Met Eireann has issued a weather warning as ‘wintry falls’ and temperatures as low as -2C are forecast for this weekend.
A status yellow wind warning has been issued for counties Donegal, Galway, Leitrim, Mayo, Sligo, Clare, Cork and Kerry and will be valid from 6pm on Thursday to 9am on Friday. Mean wind speeds of 50 to 65km/h and gusts of 80 to 110km/h are expected.
Met Eireann has also warned that temperatures are forecast to drop to zero degrees on Friday night with wintry showers and frost.
On Saturday, temperatures are expected to further drop to -2C with brisk westerly winds and wintry showers. This will lead to a frosty start on Sunday morning with lingering ice in places.
Tom Cuddy, of Irish Water’s asset operations, said prolonged frost could lead to more water shortages in the Dublin area.
Speaking on RTÉ’s Morning Ireland, Mr Cuddy appealed to people and businesses in the capital to conserve water coming up to the festive period.
It comes after 600,000 people were last month left with a boil water notice, on two separate occasions, resulting from problems with water quality at the plant.
While the semi-State works to address the issues at the plant, its capacity has been reduced, causing serious problems for the network.
“Essentially in the Greater Dublin area the supply and demand balance for drinking water is on the line.
“Our production capacity has reduced somewhat and there’s an inexorable increase in demand from households and from businesses as we come through the winter,” he said.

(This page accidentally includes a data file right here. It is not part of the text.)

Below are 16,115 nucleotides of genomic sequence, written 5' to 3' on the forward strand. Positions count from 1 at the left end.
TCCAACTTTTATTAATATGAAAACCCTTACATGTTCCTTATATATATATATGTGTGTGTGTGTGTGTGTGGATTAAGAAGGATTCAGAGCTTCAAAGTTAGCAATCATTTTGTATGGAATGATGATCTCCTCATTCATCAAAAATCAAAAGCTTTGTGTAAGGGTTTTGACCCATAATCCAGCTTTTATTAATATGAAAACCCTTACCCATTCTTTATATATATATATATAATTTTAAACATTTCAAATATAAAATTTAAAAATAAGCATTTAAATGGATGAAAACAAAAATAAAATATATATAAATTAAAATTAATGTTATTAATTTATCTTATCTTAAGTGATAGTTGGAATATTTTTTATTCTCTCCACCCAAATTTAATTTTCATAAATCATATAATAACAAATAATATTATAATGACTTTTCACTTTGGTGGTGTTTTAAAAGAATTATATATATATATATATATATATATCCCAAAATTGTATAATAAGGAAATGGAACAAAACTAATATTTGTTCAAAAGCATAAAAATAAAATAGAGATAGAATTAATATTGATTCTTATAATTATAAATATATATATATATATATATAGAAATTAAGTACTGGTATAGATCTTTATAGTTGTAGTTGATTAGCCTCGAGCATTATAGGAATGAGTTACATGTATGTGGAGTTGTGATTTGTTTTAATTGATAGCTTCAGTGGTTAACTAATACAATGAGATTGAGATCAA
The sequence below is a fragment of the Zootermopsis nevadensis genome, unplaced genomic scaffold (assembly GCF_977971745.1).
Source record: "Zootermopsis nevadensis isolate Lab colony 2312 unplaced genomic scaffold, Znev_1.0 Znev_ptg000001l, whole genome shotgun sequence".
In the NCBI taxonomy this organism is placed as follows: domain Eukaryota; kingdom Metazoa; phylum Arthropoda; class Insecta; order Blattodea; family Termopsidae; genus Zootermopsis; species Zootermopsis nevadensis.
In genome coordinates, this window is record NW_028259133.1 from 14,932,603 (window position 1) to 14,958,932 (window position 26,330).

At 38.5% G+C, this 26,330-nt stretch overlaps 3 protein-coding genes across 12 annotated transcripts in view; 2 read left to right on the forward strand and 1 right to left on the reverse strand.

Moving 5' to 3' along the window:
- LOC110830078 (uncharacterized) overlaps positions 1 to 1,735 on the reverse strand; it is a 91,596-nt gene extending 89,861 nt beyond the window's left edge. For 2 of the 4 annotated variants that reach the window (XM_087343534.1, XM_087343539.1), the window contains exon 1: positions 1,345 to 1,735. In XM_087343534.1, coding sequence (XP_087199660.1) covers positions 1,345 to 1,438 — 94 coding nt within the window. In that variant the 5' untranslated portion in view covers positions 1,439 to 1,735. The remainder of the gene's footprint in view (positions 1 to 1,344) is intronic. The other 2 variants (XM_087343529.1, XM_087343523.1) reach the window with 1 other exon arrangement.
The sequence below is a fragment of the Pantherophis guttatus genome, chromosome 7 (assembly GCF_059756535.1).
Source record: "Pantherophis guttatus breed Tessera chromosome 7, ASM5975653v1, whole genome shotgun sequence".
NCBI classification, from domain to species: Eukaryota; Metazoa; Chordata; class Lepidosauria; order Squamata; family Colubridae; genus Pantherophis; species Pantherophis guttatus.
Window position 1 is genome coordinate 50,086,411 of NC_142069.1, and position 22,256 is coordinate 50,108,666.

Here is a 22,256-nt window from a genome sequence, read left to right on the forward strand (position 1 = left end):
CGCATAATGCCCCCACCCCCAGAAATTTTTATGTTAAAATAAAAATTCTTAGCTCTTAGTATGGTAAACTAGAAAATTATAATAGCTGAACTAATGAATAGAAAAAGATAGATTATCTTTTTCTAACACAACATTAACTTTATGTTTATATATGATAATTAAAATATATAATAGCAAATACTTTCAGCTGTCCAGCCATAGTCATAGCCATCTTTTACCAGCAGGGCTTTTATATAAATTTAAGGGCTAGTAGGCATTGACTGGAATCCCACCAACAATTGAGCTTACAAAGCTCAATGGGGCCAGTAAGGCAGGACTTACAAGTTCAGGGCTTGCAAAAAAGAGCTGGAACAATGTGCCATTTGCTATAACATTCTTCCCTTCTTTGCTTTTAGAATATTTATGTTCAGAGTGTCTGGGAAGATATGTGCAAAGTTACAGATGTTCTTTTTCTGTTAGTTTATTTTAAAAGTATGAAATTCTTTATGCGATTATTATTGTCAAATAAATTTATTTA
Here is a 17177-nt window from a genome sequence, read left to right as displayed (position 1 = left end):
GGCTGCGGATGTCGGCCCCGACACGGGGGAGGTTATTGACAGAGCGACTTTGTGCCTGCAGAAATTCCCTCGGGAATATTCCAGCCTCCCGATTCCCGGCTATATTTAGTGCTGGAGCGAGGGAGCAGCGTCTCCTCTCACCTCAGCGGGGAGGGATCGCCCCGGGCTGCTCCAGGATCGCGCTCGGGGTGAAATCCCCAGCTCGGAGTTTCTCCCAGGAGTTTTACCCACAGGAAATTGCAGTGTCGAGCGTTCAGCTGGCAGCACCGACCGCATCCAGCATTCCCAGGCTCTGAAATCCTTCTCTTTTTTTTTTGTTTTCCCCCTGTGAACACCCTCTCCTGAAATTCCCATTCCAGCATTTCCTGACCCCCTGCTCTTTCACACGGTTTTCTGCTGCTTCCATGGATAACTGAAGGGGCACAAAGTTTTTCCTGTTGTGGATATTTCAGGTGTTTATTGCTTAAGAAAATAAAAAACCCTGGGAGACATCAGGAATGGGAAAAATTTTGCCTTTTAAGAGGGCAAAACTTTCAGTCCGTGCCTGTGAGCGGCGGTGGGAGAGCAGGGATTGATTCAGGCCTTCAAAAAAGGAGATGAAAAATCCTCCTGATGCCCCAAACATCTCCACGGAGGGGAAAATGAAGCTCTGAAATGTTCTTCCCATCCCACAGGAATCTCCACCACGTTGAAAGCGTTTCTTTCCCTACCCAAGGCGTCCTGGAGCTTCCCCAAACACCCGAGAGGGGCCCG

“This is a narrowing gap – the headroom between what we can produce and what’s demanded – and that has narrowed even further this year.
“In particular our production capacity has been reduced because we have constrictions at some of our treatment plants, in particular Leixlip.”
He said the semi-State was keen to raise people’s awareness about the issue.
“It’s very important that people are aware that they conserve water where they can, that they check their plumbing and that they report leaks,” he said.
The works at the Leixlip plant are not scheduled to be completed until next year.
Mr Cuddy said it was a rolling issue, “an enduring situation” that will go on for a number of months.
He said the other plants were at their maximum capacity to make up for the shortfall, while Irish Water was also repairing 1,500 leaks a month.
“There are the obvious winter challenges of cold weather. There’s also an increase in demand in customer use, particularly in businesses,” he said. He added the situation was “right on the line” but “stable” at the moment with no headroom in the event of sharp and prolonged frost.
According to Irish Water the current increase in demand is higher than any previous year and is 10 million litres a day, which, it said, was enough water to fill Liberty Hall and higher than this time last year.
It has appealed to people to conserve water through measures like turning off the tap while brushing teeth and shaving, which can save up to six litres of water per minute.
Irish Water has been upgrading the Vartry Water Supply Scheme by building a new treatment plant,
It has also upgraded the treated water reservoir at Stillorgan, representing an investment of approximately €200m.
“These upgrades are due to be completed in 2020,” it said, adding that at Leixlip Water Treatment Plant the old section of the plant is currently being upgraded on a phased basis.
The last boil water notice affected people in Dublin, Kildare and Meath for eight days.
It resulted from heavy rainfall washing amounts of organic matter into reservoirs.
This increased the turbidity (cloudiness) of the source water above acceptable levels.
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